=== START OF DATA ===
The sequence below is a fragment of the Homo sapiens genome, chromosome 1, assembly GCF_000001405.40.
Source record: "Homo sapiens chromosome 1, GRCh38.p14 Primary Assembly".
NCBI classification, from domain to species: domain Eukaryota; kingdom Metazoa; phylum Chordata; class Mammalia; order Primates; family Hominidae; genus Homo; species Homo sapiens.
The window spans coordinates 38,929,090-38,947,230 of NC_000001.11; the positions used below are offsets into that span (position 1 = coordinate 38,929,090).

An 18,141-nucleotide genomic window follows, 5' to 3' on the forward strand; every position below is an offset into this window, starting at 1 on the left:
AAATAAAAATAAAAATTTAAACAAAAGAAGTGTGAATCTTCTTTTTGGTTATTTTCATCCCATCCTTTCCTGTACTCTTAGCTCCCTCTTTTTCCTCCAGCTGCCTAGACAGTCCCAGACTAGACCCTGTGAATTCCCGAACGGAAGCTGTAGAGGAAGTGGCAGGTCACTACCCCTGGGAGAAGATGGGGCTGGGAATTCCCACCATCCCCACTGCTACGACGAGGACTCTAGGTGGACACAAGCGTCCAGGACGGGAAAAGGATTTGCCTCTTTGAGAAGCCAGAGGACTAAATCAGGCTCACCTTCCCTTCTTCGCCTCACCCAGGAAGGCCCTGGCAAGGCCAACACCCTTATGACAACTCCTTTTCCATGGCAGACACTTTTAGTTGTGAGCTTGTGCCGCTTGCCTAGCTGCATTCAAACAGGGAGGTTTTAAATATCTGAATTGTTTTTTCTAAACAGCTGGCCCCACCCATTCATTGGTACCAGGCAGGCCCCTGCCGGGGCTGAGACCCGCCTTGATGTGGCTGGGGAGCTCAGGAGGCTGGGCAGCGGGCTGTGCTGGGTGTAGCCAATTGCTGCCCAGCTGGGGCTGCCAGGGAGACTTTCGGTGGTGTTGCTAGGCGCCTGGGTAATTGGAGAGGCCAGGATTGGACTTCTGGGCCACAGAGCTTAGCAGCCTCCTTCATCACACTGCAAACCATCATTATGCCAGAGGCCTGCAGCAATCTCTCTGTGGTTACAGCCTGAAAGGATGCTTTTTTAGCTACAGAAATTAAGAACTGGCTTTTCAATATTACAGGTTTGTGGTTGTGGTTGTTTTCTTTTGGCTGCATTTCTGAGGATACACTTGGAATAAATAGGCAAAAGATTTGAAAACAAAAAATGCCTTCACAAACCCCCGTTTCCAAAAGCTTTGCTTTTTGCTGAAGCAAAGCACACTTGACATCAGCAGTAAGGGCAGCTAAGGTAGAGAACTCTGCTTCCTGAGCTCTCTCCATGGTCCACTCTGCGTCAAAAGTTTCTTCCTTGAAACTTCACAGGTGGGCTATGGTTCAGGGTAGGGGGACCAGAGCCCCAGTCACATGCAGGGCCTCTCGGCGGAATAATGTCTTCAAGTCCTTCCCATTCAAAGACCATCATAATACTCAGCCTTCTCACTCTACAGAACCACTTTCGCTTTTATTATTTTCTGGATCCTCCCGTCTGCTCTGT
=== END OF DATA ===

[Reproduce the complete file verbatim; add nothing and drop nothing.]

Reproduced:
The sequence below is a fragment of the Homo sapiens genome, chromosome 1, assembly GCF_000001405.40.
Source record: "Homo sapiens chromosome 1, GRCh38.p14 Primary Assembly".
NCBI classification, from domain to species: domain Eukaryota; kingdom Metazoa; phylum Chordata; class Mammalia; order Primates; family Hominidae; genus Homo; species Homo sapiens.
The window spans coordinates 38,929,090-38,947,230 of NC_000001.11; the positions used below are offsets into that span (position 1 = coordinate 38,929,090).

An 18,141-nucleotide genomic window follows, 5' to 3' on the forward strand; every position below is an offset into this window, starting at 1 on the left:
AAATAAAAATAAAAATTTAAACAAAAGAAGTGTGAATCTTCTTTTTGGTTATTTTCATCCCATCCTTTCCTGTACTCTTAGCTCCCTCTTTTTCCTCCAGCTGCCTAGACAGTCCCAGACTAGACCCTGTGAATTCCCGAACGGAAGCTGTAGAGGAAGTGGCAGGTCACTACCCCTGGGAGAAGATGGGGCTGGGAATTCCCACCATCCCCACTGCTACGACGAGGACTCTAGGTGGACACAAGCGTCCAGGACGGGAAAAGGATTTGCCTCTTTGAGAAGCCAGAGGACTAAATCAGGCTCACCTTCCCTTCTTCGCCTCACCCAGGAAGGCCCTGGCAAGGCCAACACCCTTATGACAACTCCTTTTCCATGGCAGACACTTTTAGTTGTGAGCTTGTGCCGCTTGCCTAGCTGCATTCAAACAGGGAGGTTTTAAATATCTGAATTGTTTTTTCTAAACAGCTGGCCCCACCCATTCATTGGTACCAGGCAGGCCCCTGCCGGGGCTGAGACCCGCCTTGATGTGGCTGGGGAGCTCAGGAGGCTGGGCAGCGGGCTGTGCTGGGTGTAGCCAATTGCTGCCCAGCTGGGGCTGCCAGGGAGACTTTCGGTGGTGTTGCTAGGCGCCTGGGTAATTGGAGAGGCCAGGATTGGACTTCTGGGCCACAGAGCTTAGCAGCCTCCTTCATCACACTGCAAACCATCATTATGCCAGAGGCCTGCAGCAATCTCTCTGTGGTTACAGCCTGAAAGGATGCTTTTTTAGCTACAGAAATTAAGAACTGGCTTTTCAATATTACAGGTTTGTGGTTGTGGTTGTTTTCTTTTGGCTGCATTTCTGAGGATACACTTGGAATAAATAGGCAAAAGATTTGAAAACAAAAAATGCCTTCACAAACCCCCGTTTCCAAAAGCTTTGCTTTTTGCTGAAGCAAAGCACACTTGACATCAGCAGTAAGGGCAGCTAAGGTAGAGAACTCTGCTTCCTGAGCTCTCTCCATGGTCCACTCTGCGTCAAAAGTTTCTTCCTTGAAACTTCACAGGTGGGCTATGGTTCAGGGTAGGGGGACCAGAGCCCCAGTCACATGCAGGGCCTCTCGGCGGAATAATGTCTTCAAGTCCTTCCCATTCAAAGACCATCATAATACTCAGCCTTCTCACTCTACAGAACCACTTTCGCTTTTATTATTTTCTGGATCCTCCCGTCTGCTCTGT